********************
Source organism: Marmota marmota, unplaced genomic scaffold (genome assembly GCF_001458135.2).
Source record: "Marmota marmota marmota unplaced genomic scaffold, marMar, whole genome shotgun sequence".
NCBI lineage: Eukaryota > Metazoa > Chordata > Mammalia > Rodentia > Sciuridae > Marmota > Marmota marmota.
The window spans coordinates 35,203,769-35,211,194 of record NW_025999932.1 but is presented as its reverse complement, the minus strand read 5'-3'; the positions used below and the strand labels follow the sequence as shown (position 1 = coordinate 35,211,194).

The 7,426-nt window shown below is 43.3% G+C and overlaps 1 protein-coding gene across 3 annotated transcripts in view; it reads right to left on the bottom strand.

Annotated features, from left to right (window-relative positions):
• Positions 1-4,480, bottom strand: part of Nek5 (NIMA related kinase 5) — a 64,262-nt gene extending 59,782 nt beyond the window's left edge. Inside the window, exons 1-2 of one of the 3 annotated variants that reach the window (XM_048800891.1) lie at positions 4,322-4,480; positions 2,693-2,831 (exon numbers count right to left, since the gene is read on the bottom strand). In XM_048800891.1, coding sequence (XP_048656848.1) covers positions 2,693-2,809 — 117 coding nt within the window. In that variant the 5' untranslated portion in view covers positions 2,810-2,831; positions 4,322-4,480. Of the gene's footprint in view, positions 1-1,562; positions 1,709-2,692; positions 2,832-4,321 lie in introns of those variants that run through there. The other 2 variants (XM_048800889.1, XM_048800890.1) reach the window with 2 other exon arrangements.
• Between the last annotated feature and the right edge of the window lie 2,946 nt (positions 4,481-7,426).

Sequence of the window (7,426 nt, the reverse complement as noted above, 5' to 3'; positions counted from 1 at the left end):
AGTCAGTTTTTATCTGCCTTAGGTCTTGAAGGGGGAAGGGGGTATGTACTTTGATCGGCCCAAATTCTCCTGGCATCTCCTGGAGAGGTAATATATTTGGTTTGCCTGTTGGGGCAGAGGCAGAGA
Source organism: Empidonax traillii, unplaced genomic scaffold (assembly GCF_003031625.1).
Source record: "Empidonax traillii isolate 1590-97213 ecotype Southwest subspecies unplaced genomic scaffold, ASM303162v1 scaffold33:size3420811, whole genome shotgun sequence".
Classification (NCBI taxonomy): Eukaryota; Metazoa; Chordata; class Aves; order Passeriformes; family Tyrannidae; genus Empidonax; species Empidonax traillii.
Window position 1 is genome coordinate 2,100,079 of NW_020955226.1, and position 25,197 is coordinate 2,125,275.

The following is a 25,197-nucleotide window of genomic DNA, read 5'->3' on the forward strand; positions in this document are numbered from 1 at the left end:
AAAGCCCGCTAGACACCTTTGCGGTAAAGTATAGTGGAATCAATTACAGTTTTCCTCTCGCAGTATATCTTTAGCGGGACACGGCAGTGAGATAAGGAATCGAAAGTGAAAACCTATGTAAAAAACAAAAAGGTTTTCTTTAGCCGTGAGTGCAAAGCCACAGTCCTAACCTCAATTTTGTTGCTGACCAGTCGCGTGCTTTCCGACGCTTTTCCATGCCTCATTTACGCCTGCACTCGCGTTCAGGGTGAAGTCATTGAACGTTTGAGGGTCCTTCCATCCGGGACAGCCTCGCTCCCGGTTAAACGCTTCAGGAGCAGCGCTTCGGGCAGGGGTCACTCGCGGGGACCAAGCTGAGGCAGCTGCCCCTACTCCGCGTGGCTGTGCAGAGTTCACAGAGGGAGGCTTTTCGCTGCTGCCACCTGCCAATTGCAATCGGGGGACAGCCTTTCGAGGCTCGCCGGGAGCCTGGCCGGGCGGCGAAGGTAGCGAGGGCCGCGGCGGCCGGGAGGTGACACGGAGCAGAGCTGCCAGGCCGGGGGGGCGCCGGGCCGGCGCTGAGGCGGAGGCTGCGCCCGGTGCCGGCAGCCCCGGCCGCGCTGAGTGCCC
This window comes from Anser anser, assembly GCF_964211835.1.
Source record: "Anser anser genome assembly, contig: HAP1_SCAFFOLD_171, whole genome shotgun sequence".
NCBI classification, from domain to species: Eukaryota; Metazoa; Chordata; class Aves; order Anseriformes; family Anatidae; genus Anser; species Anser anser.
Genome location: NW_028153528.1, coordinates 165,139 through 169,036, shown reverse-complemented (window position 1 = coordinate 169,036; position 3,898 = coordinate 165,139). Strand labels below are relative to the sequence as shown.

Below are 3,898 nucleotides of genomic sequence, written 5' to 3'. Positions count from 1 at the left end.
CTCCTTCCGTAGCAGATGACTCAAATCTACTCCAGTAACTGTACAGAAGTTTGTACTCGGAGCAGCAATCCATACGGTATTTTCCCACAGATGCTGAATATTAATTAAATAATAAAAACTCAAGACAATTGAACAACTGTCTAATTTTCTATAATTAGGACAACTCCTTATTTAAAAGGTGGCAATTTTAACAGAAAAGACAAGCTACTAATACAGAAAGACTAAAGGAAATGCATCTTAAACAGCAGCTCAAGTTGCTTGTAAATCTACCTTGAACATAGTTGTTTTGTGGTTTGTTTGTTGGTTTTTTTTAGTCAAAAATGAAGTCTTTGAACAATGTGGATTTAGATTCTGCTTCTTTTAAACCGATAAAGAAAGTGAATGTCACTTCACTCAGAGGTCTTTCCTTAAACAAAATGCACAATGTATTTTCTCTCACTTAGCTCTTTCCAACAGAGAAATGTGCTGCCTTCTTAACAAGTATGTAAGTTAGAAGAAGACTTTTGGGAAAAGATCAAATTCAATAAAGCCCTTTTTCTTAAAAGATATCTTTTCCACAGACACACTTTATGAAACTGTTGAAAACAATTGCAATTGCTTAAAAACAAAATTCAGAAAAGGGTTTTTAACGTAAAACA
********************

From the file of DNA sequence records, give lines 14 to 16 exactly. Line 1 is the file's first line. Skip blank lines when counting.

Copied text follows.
Window position 1 is genome coordinate 2,100,079 of NW_020955226.1, and position 25,197 is coordinate 2,125,275.

The following is a 25,197-nucleotide window of genomic DNA, read 5'->3' on the forward strand; positions in this document are numbered from 1 at the left end:
AAAGCCCGCTAGACACCTTTGCGGTAAAGTATAGTGGAATCAATTACAGTTTTCCTCTCGCAGTATATCTTTAGCGGGACACGGCAGTGAGATAAGGAATCGAAAGTGAAAACCTATGTAAAAAACAAAAAGGTTTTCTTTAGCCGTGAGTGCAAAGCCACAGTCCTAACCTCAATTTTGTTGCTGACCAGTCGCGTGCTTTCCGACGCTTTTCCATGCCTCATTTACGCCTGCACTCGCGTTCAGGGTGAAGTCATTGAACGTTTGAGGGTCCTTCCATCCGGGACAGCCTCGCTCCCGGTTAAACGCTTCAGGAGCAGCGCTTCGGGCAGGGGTCACTCGCGGGGACCAAGCTGAGGCAGCTGCCCCTACTCCGCGTGGCTGTGCAGAGTTCACAGAGGGAGGCTTTTCGCTGCTGCCACCTGCCAATTGCAATCGGGGGACAGCCTTTCGAGGCTCGCCGGGAGCCTGGCCGGGCGGCGAAGGTAGCGAGGGCCGCGGCGGCCGGGAGGTGACACGGAGCAGAGCTGCCAGGCCGGGGGGGCGCCGGGCCGGCGCTGAGGCGGAGGCTGCGCCCGGTGCCGGCAGCCCCGGCCGCGCTGAGTGCCC